Minocycline-Induced Immune Thrombocytopenia presenting as Schamberg's Disease Schamberg Disease

June 2003 | Volume 2 | Issue 3 | Case Reports | 320 | Copyright © June 2003

Stephen F. D'Addario, MD; Matthew E. Bryan, MD; Warren A. Stringer, MD and Sandra Marchese Johnson, MD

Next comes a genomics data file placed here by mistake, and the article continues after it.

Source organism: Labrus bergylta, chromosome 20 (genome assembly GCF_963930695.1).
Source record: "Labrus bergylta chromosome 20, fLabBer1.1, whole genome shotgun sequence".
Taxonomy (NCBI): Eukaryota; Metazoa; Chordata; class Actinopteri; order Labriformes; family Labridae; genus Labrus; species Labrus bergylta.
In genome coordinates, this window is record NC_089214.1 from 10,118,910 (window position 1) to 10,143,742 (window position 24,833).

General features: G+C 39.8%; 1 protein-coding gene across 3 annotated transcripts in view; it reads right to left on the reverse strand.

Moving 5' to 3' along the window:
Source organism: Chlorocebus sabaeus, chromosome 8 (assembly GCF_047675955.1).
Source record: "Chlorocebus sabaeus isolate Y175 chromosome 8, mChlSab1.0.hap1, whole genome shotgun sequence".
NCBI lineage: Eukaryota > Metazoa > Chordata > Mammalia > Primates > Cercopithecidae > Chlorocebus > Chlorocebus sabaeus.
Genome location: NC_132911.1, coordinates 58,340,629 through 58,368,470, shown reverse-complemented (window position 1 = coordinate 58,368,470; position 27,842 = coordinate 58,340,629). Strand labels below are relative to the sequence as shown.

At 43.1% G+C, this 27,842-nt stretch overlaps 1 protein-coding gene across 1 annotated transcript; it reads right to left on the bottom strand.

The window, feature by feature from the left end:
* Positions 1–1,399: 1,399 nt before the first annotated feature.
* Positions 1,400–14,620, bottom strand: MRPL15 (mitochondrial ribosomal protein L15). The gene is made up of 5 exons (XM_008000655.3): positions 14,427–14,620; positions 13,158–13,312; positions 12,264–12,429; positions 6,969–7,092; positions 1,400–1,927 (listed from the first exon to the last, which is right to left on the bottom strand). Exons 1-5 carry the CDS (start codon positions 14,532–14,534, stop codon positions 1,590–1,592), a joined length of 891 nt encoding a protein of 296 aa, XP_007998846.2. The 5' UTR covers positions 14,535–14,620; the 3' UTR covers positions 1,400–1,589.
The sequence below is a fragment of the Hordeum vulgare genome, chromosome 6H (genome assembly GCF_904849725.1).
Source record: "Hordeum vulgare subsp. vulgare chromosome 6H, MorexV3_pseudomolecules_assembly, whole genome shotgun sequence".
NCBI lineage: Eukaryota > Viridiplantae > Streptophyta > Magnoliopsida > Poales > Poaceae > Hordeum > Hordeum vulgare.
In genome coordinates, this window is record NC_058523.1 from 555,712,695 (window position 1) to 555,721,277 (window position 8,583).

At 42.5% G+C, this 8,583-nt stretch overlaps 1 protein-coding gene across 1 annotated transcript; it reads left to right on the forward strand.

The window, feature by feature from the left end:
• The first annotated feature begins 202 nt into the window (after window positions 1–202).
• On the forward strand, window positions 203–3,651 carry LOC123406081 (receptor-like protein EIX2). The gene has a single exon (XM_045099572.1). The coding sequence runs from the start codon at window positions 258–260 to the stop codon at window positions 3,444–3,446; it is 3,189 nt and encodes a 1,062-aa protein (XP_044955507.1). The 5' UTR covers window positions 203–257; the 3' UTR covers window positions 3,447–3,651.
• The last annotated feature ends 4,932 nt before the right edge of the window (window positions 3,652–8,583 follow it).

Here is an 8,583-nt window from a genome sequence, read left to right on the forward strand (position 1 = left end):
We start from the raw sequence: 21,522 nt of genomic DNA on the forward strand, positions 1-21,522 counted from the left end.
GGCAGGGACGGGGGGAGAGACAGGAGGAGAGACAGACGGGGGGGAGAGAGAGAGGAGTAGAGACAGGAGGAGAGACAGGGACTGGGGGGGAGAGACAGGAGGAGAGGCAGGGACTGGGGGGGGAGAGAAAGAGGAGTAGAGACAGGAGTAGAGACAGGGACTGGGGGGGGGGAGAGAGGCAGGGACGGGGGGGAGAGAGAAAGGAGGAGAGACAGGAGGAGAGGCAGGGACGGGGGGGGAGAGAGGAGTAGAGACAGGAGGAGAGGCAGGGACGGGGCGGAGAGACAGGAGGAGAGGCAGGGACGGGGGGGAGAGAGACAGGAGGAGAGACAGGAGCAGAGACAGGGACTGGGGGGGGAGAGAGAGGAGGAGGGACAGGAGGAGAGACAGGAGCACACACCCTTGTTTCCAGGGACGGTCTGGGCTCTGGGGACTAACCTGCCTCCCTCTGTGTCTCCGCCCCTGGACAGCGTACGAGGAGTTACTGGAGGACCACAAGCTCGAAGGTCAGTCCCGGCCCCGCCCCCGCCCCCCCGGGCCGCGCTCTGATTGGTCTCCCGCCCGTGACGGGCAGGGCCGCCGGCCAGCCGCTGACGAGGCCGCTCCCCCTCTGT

Minocycline hydrochloride, a synthetic tetracycline, is a systemic antibiotic that has received much attention over the past several years. Currently, minocycline is considered the most widely prescribed oral antibiotic in the management of acne1. Minocycline has been associated with autoimmune events2, hepatitis3, lupus-like syndromes4, serum sickness, vasculitis, Sweet's syndrome5, and hyperpigmentation6,7 . We report a case of a patient who developed drug-induced immune thrombocytopenic purpura (DITP) after taking minocycline. The initial clinical presentation of nonpalpable, discrete nonblanching petechiae and cayenne pepper-like macules on his lower legs was diagnosed as pigmented purpuric dermatosis (Schamberg's disease Schamberg disease). We report the first case of drug-induced immune thrombocytopenic purpura  DITP with the clinical picture of Schamberg's disease (schamberg disease) associated with minocycline therapy.